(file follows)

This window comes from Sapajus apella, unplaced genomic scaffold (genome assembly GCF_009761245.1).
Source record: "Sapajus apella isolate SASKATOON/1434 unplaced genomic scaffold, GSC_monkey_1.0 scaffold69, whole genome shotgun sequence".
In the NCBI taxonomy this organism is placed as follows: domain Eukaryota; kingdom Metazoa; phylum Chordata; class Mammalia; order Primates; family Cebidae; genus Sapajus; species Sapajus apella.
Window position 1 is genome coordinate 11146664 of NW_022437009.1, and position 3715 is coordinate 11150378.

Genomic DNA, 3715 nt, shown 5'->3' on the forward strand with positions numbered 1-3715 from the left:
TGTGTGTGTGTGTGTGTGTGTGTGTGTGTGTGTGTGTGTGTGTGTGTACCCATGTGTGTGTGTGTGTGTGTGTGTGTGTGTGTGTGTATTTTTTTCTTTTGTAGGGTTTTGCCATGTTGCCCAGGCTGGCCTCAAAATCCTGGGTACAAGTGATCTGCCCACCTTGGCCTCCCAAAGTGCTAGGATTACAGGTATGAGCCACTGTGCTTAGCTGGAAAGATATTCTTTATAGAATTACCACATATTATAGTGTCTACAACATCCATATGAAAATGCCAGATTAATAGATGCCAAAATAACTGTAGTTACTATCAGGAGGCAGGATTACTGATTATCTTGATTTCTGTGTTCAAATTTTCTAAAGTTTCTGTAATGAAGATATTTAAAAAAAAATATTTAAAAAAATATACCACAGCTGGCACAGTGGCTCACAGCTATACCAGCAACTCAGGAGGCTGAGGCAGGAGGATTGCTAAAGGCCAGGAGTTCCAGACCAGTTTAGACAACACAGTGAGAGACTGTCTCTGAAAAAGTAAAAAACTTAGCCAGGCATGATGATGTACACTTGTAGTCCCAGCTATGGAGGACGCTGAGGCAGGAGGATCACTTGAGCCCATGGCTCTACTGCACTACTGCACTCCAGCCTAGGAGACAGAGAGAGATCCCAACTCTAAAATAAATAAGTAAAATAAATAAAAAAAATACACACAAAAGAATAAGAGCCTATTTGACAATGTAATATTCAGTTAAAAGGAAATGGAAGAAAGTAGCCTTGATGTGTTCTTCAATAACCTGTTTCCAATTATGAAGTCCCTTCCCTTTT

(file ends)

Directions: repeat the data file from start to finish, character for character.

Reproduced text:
This window comes from Sapajus apella, unplaced genomic scaffold (genome assembly GCF_009761245.1).
Source record: "Sapajus apella isolate SASKATOON/1434 unplaced genomic scaffold, GSC_monkey_1.0 scaffold69, whole genome shotgun sequence".
In the NCBI taxonomy this organism is placed as follows: domain Eukaryota; kingdom Metazoa; phylum Chordata; class Mammalia; order Primates; family Cebidae; genus Sapajus; species Sapajus apella.
Window position 1 is genome coordinate 11146664 of NW_022437009.1, and position 3715 is coordinate 11150378.

Genomic DNA, 3715 nt, shown 5'->3' on the forward strand with positions numbered 1-3715 from the left:
TGTGTGTGTGTGTGTGTGTGTGTGTGTGTGTGTGTGTGTGTGTGTGTACCCATGTGTGTGTGTGTGTGTGTGTGTGTGTGTGTGTGTATTTTTTTCTTTTGTAGGGTTTTGCCATGTTGCCCAGGCTGGCCTCAAAATCCTGGGTACAAGTGATCTGCCCACCTTGGCCTCCCAAAGTGCTAGGATTACAGGTATGAGCCACTGTGCTTAGCTGGAAAGATATTCTTTATAGAATTACCACATATTATAGTGTCTACAACATCCATATGAAAATGCCAGATTAATAGATGCCAAAATAACTGTAGTTACTATCAGGAGGCAGGATTACTGATTATCTTGATTTCTGTGTTCAAATTTTCTAAAGTTTCTGTAATGAAGATATTTAAAAAAAAATATTTAAAAAAATATACCACAGCTGGCACAGTGGCTCACAGCTATACCAGCAACTCAGGAGGCTGAGGCAGGAGGATTGCTAAAGGCCAGGAGTTCCAGACCAGTTTAGACAACACAGTGAGAGACTGTCTCTGAAAAAGTAAAAAACTTAGCCAGGCATGATGATGTACACTTGTAGTCCCAGCTATGGAGGACGCTGAGGCAGGAGGATCACTTGAGCCCATGGCTCTACTGCACTACTGCACTCCAGCCTAGGAGACAGAGAGAGATCCCAACTCTAAAATAAATAAGTAAAATAAATAAAAAAAATACACACAAAAGAATAAGAGCCTATTTGACAATGTAATATTCAGTTAAAAGGAAATGGAAGAAAGTAGCCTTGATGTGTTCTTCAATAACCTGTTTCCAATTATGAAGTCCCTTCCCTTTT